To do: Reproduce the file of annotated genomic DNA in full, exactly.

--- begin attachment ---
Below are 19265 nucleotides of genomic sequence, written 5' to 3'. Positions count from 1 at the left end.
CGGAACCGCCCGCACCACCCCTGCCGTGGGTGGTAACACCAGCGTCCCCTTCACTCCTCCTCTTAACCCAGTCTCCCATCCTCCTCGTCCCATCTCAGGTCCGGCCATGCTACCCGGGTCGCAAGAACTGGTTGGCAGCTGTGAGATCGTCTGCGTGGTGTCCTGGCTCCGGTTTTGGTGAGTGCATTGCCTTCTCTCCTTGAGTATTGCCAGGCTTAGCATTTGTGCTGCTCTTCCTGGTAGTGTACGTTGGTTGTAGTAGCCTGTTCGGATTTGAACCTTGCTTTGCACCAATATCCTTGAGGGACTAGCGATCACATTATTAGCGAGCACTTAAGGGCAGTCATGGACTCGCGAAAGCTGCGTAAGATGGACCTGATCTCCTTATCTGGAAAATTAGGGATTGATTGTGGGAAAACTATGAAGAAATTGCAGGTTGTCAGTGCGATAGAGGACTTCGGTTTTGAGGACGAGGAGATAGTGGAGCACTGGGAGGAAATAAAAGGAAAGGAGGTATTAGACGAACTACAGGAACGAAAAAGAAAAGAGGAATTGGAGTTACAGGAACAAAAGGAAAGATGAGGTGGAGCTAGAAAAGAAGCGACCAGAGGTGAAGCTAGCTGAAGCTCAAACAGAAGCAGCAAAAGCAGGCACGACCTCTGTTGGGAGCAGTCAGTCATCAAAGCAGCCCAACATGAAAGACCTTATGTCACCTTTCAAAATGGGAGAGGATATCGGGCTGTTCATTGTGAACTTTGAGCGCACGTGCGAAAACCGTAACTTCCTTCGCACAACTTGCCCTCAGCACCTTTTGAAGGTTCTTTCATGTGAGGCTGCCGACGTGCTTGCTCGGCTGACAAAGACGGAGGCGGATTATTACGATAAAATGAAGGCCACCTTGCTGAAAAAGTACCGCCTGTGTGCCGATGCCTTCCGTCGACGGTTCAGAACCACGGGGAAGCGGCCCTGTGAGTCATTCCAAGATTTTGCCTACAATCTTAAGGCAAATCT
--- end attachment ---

Below are 19265 nucleotides of genomic sequence, written 5' to 3'. Positions count from 1 at the left end.
CGGAACCGCCCGCACCACCCCTGCCGTGGGTGGTAACACCAGCGTCCCCTTCACTCCTCCTCTTAACCCAGTCTCCCATCCTCCTCGTCCCATCTCAGGTCCGGCCATGCTACCCGGGTCGCAAGAACTGGTTGGCAGCTGTGAGATCGTCTGCGTGGTGTCCTGGCTCCGGTTTTGGTGAGTGCATTGCCTTCTCTCCTTGAGTATTGCCAGGCTTAGCATTTGTGCTGCTCTTCCTGGTAGTGTACGTTGGTTGTAGTAGCCTGTTCGGATTTGAACCTTGCTTTGCACCAATATCCTTGAGGGACTAGCGATCACATTATTAGCGAGCACTTAAGGGCAGTCATGGACTCGCGAAAGCTGCGTAAGATGGACCTGATCTCCTTATCTGGAAAATTAGGGATTGATTGTGGGAAAACTATGAAGAAATTGCAGGTTGTCAGTGCGATAGAGGACTTCGGTTTTGAGGACGAGGAGATAGTGGAGCACTGGGAGGAAATAAAAGGAAAGGAGGTATTAGACGAACTACAGGAACGAAAAAGAAAAGAGGAATTGGAGTTACAGGAACAAAAGGAAAGATGAGGTGGAGCTAGAAAAGAAGCGACCAGAGGTGAAGCTAGCTGAAGCTCAAACAGAAGCAGCAAAAGCAGGCACGACCTCTGTTGGGAGCAGTCAGTCATCAAAGCAGCCCAACATGAAAGACCTTATGTCACCTTTCAAAATGGGAGAGGATATCGGGCTGTTCATTGTGAACTTTGAGCGCACGTGCGAAAACCGTAACTTCCTTCGCACAACTTGCCCTCAGCACCTTTTGAAGGTTCTTTCATGTGAGGCTGCCGACGTGCTTGCTCGGCTGACAAAGACGGAGGCGGATTATTACGATAAAATGAAGGCCACCTTGCTGAAAAAGTACCGCCTGTGTGCCGATGCCTTCCGTCGACGGTTCAGAACCACGGGGAAGCGGCCCTGTGAGTCATTCCAAGATTTTGCCTACAATCTTAAGGCAAATCT